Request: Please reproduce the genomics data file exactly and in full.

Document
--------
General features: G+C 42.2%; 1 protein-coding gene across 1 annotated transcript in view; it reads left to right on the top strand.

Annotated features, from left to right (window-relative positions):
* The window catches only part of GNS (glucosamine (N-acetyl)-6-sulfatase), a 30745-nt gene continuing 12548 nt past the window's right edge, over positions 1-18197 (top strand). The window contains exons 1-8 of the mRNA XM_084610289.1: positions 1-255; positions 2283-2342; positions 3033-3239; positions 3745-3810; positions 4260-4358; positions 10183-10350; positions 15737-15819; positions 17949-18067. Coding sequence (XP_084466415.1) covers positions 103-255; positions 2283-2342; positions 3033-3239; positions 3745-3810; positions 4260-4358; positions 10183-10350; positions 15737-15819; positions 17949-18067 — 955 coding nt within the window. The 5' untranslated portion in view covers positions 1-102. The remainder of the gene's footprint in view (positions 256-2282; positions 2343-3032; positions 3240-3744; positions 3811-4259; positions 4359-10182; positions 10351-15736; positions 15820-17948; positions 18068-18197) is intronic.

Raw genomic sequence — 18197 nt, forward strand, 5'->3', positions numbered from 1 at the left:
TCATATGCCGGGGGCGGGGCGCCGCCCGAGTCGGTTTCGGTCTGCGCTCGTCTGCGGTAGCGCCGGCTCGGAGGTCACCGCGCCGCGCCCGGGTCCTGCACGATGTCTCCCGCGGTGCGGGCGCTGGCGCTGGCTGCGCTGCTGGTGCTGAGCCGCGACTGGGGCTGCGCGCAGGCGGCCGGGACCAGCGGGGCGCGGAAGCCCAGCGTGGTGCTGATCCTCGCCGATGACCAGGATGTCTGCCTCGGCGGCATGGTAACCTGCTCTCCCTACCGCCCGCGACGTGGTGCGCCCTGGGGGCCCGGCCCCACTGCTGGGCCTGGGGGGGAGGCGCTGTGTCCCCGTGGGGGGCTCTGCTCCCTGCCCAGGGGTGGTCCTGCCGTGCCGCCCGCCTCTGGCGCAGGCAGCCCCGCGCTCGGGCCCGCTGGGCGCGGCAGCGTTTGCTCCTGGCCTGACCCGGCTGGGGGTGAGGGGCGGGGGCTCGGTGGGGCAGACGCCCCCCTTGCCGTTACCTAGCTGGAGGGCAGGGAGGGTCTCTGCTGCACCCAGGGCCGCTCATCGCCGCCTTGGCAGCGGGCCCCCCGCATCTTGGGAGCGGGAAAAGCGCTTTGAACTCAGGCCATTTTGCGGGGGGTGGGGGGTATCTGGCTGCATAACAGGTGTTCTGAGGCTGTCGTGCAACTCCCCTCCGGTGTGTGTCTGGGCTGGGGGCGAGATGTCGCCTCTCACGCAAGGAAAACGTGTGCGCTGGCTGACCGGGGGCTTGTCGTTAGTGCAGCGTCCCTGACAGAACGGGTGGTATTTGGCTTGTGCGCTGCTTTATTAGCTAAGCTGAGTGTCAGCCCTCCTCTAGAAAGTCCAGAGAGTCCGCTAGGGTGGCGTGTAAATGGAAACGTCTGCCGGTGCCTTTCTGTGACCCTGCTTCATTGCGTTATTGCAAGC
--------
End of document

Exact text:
General features: G+C 42.2%; 1 protein-coding gene across 1 annotated transcript in view; it reads left to right on the top strand.

Annotated features, from left to right (window-relative positions):
* The window catches only part of GNS (glucosamine (N-acetyl)-6-sulfatase), a 30745-nt gene continuing 12548 nt past the window's right edge, over positions 1-18197 (top strand). The window contains exons 1-8 of the mRNA XM_084610289.1: positions 1-255; positions 2283-2342; positions 3033-3239; positions 3745-3810; positions 4260-4358; positions 10183-10350; positions 15737-15819; positions 17949-18067. Coding sequence (XP_084466415.1) covers positions 103-255; positions 2283-2342; positions 3033-3239; positions 3745-3810; positions 4260-4358; positions 10183-10350; positions 15737-15819; positions 17949-18067 — 955 coding nt within the window. The 5' untranslated portion in view covers positions 1-102. The remainder of the gene's footprint in view (positions 256-2282; positions 2343-3032; positions 3240-3744; positions 3811-4259; positions 4359-10182; positions 10351-15736; positions 15820-17948; positions 18068-18197) is intronic.

Raw genomic sequence — 18197 nt, forward strand, 5'->3', positions numbered from 1 at the left:
TCATATGCCGGGGGCGGGGCGCCGCCCGAGTCGGTTTCGGTCTGCGCTCGTCTGCGGTAGCGCCGGCTCGGAGGTCACCGCGCCGCGCCCGGGTCCTGCACGATGTCTCCCGCGGTGCGGGCGCTGGCGCTGGCTGCGCTGCTGGTGCTGAGCCGCGACTGGGGCTGCGCGCAGGCGGCCGGGACCAGCGGGGCGCGGAAGCCCAGCGTGGTGCTGATCCTCGCCGATGACCAGGATGTCTGCCTCGGCGGCATGGTAACCTGCTCTCCCTACCGCCCGCGACGTGGTGCGCCCTGGGGGCCCGGCCCCACTGCTGGGCCTGGGGGGGAGGCGCTGTGTCCCCGTGGGGGGCTCTGCTCCCTGCCCAGGGGTGGTCCTGCCGTGCCGCCCGCCTCTGGCGCAGGCAGCCCCGCGCTCGGGCCCGCTGGGCGCGGCAGCGTTTGCTCCTGGCCTGACCCGGCTGGGGGTGAGGGGCGGGGGCTCGGTGGGGCAGACGCCCCCCTTGCCGTTACCTAGCTGGAGGGCAGGGAGGGTCTCTGCTGCACCCAGGGCCGCTCATCGCCGCCTTGGCAGCGGGCCCCCCGCATCTTGGGAGCGGGAAAAGCGCTTTGAACTCAGGCCATTTTGCGGGGGGTGGGGGGTATCTGGCTGCATAACAGGTGTTCTGAGGCTGTCGTGCAACTCCCCTCCGGTGTGTGTCTGGGCTGGGGGCGAGATGTCGCCTCTCACGCAAGGAAAACGTGTGCGCTGGCTGACCGGGGGCTTGTCGTTAGTGCAGCGTCCCTGACAGAACGGGTGGTATTTGGCTTGTGCGCTGCTTTATTAGCTAAGCTGAGTGTCAGCCCTCCTCTAGAAAGTCCAGAGAGTCCGCTAGGGTGGCGTGTAAATGGAAACGTCTGCCGGTGCCTTTCTGTGACCCTGCTTCATTGCGTTATTGCAAGC